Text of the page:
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Title of Law:Departments of Veterans Affairs and Housing and Urban Development, and Independent Agencies Appropriations Act, 1995
Law #:Public Law 103-327
Passed by Congress:103rd Congress (2nd Session)

The following are excerpts, highlighted in red, from the final legislation and/or conference report which contain National Academies’ studies. (Pound signs [##] between passages denote the deletion of unrelated text.)

HRpt 103-715 CONFERENCE REPORT To accompany H.R. 4624 -- Making Appropriations for the Departments of Veterans Affairs and Housing and Urban Development, and for sundry independent agencies, boards, commissions, corporations, and offices for the fiscal year ending September 30, 1995, and for other purposes.
(09/01/94)

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CONFERENCE REPORT

[To accompany H.R. 4624]

The committee of conference on the disagreeing votes of the two Houses on the amendments of the Senate to the bill (H.R. 4624) "making appropriations for the Departments of Veterans Affairs and Housing and Urban Development, and for sundry independent agencies, boards, commissions, corporations, and offices for the fiscal year ending September 30, 1995, and for other purposes," having met, after full and free conference, have agreed to recommend and do recommend to their respective Houses as follows:

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//RESEARCH AND DEVELOPMENT \\

// For research and development activities, including procurement of laboratory equipment and supplies; other operating expenses in support of research and development; and construction, alteration, repair, rehabilitation and renovation of facilities, not to exceed $75,000 per project, $350,000,000, to remain available until September 30, 1996: Provided, That not more than $55,000,000 of these funds shall be available for procurement of laboratory equipment, supplies, and other operating expenses in support of research and development. \\

The managers on the part of the Senate will move to concur in the amendment of the House to the amendment of the Senate.

This amendment restores the research and development account to its current structure.

The conferees are in agreement to the following changes to the budget request:

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The committee of conference is in agreement that credible science is an essential cornerstone to the mission at EPA. The conferees recognize the efforts of the Agency to improve upon its science and its efforts in implementing a more stringent peer-review system. Because the Agency needs to improve upon its current peer review process, the conferees believe that several entities should work together in providing guidance and consultation to the EPA in the development of its peer-review system. The Agency should work with the National Research Council as described in Senate Report 103-311 and the Carnegie Commission in the merit-review process. Further, the EPA is expected to work closely with the appropriate Congressional authorizing and oversight committees. In addition to providing guidance on the development of a merit-based, competitive process, these various entities should provide their expertise and make recommendations concerning the various categories of research at the Agency as well. Finally, it is the intent of the conferees that all research at the Agency, including that conducted in the program offices, be included when developing the research categories and assessing the quality of the research at the Agency. In addition to the reports already requested in the House and Senate reports, the Agency is to provide quarterly status reports on the improvements made to EPA's research.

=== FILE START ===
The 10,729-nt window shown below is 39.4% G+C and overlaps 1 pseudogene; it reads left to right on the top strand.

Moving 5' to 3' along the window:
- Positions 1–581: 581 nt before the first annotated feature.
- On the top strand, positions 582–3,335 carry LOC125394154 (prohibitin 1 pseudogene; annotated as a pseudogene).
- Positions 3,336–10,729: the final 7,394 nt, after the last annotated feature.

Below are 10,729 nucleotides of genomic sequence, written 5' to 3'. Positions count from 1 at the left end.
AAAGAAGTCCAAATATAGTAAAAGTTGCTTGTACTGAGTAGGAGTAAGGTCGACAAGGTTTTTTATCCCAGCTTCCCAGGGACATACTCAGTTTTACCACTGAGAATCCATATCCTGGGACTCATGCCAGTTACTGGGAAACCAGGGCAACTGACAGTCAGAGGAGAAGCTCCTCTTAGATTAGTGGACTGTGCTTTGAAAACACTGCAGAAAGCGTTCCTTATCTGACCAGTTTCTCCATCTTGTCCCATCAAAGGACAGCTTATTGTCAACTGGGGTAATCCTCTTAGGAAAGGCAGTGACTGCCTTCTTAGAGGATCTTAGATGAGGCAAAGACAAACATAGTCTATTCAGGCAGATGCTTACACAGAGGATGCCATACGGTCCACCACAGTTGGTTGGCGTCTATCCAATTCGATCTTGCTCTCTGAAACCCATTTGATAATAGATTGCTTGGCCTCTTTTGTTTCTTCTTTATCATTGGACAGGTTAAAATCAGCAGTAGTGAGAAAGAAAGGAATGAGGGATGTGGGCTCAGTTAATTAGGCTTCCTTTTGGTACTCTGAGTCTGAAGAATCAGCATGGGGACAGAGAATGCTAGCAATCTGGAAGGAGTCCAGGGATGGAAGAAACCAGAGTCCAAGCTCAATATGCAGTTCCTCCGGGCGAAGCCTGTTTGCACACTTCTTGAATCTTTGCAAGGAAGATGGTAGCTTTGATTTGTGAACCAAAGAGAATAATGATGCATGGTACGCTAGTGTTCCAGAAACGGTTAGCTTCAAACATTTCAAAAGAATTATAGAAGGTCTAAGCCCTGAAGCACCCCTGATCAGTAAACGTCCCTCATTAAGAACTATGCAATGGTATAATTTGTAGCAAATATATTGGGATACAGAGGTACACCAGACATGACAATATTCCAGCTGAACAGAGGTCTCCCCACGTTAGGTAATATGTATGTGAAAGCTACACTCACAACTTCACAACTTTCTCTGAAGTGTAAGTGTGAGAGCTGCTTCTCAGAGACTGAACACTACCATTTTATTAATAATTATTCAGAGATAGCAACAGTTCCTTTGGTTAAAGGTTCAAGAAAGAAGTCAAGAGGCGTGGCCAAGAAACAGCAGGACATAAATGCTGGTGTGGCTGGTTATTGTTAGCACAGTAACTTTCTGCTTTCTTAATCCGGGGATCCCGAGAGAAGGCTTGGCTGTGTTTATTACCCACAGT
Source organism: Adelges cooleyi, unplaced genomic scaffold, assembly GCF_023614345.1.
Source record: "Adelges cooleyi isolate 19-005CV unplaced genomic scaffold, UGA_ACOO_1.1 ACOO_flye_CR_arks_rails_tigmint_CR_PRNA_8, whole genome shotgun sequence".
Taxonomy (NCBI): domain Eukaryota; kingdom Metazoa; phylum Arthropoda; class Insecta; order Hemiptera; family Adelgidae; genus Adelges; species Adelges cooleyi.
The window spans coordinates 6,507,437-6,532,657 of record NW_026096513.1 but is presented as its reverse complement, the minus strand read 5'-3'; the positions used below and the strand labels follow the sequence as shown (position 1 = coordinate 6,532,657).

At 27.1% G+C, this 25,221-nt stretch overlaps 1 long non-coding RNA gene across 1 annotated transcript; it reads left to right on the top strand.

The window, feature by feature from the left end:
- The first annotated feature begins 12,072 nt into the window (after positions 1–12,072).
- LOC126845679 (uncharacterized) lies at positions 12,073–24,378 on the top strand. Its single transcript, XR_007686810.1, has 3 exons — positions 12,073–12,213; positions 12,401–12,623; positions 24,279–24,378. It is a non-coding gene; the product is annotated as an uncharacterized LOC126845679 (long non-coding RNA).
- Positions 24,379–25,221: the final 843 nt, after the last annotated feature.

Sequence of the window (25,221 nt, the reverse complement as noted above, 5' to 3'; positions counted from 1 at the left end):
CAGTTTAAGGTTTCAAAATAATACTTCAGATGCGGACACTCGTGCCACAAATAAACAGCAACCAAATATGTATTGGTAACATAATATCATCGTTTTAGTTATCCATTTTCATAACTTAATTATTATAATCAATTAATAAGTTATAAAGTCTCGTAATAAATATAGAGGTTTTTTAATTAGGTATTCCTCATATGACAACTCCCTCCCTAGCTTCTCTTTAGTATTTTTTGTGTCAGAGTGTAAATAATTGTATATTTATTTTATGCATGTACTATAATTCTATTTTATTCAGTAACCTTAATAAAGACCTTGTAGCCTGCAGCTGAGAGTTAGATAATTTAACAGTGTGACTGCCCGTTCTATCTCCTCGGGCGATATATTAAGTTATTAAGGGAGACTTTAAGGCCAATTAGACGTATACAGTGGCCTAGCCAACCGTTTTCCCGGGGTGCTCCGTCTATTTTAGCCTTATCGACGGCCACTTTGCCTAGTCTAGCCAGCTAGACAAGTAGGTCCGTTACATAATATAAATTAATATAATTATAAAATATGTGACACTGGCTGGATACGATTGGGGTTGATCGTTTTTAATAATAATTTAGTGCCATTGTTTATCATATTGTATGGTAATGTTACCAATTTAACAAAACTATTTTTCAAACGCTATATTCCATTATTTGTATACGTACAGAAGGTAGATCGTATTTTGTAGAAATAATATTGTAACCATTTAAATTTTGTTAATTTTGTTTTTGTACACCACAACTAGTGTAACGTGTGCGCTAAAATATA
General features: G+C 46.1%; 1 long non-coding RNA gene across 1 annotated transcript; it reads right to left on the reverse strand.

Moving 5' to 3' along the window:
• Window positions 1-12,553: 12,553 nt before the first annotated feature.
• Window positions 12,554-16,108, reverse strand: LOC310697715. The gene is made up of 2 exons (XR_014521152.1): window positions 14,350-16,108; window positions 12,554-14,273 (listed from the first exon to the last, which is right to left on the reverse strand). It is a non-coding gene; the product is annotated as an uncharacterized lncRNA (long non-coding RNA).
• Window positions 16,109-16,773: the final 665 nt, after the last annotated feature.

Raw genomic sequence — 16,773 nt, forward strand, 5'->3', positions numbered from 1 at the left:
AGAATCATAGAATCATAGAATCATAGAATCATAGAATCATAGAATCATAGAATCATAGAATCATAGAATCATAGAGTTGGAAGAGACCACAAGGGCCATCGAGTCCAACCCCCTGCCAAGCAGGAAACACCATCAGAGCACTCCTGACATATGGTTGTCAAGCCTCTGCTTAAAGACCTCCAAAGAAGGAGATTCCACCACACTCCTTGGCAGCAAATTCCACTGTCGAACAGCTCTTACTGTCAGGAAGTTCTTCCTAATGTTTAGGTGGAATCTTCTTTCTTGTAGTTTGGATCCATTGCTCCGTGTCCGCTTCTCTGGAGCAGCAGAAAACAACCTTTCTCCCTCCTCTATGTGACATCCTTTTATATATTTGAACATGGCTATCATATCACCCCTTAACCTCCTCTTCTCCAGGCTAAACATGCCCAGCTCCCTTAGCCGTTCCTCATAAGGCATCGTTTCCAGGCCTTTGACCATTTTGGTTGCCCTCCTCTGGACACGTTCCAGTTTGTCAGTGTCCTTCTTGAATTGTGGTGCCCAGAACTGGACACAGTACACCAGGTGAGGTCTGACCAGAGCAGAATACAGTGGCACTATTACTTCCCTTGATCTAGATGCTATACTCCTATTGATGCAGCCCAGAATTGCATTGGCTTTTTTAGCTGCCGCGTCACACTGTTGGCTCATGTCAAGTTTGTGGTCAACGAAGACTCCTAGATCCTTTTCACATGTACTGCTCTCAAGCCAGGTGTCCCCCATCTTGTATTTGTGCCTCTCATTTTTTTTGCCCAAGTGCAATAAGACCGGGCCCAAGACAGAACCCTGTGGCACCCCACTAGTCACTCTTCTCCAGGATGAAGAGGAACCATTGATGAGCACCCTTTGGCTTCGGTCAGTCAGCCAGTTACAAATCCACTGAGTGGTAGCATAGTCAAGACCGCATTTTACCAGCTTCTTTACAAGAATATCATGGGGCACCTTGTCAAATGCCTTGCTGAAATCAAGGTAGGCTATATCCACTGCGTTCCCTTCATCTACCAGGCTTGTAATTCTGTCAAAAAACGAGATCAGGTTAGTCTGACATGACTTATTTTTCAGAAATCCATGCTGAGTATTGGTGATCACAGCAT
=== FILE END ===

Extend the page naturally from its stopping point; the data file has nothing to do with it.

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SRpt 103-311 SENATE REPORT To accompany H.R. 4624 -- Departments of Veterans Affairs and Housing and Urban Development, and Independent Agencies Appropriations Bill, 1995
Senate Appropriations
(07/14/94)
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R E P O R T

[To accompany H.R. 4624]

The Committee on Appropriations to which was referred the bill (H.R. 4624) making appropriations for the Departments of Veterans Affairs and Housing and Urban Development, and for sundry independent agencies, boards, commissions, corporations, and offices for the fiscal year ending September 30, 1995, and for other purposes, reports the same to the Senate with amendments and recommends that the bill as amended do pass.

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COMMITTEE RECOMMENDATION

The Committee has provided $350,000,000 for research and development, an increase of $11,299,000 above the enacted budget and $13,860,000 below the budget request. The House provided for research and development activities in a new account entitled "Research, prevention, and program activities."

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The Committee continues to be very concerned with peer review at EPA. The agency has not implemented a consistent peer review policy for work products. In addition, very little of EPA's research work is competed through a peer review process such as that used by the National Science Foundation. EPA science is used as the basis for rulemakings and policy formulation. If EPA is to make the most appropriate decisions, it must have credible science. Therefore, it is critical that the science be conducted in a manner recognized by the scientific community as being unbiased and of the highest quality.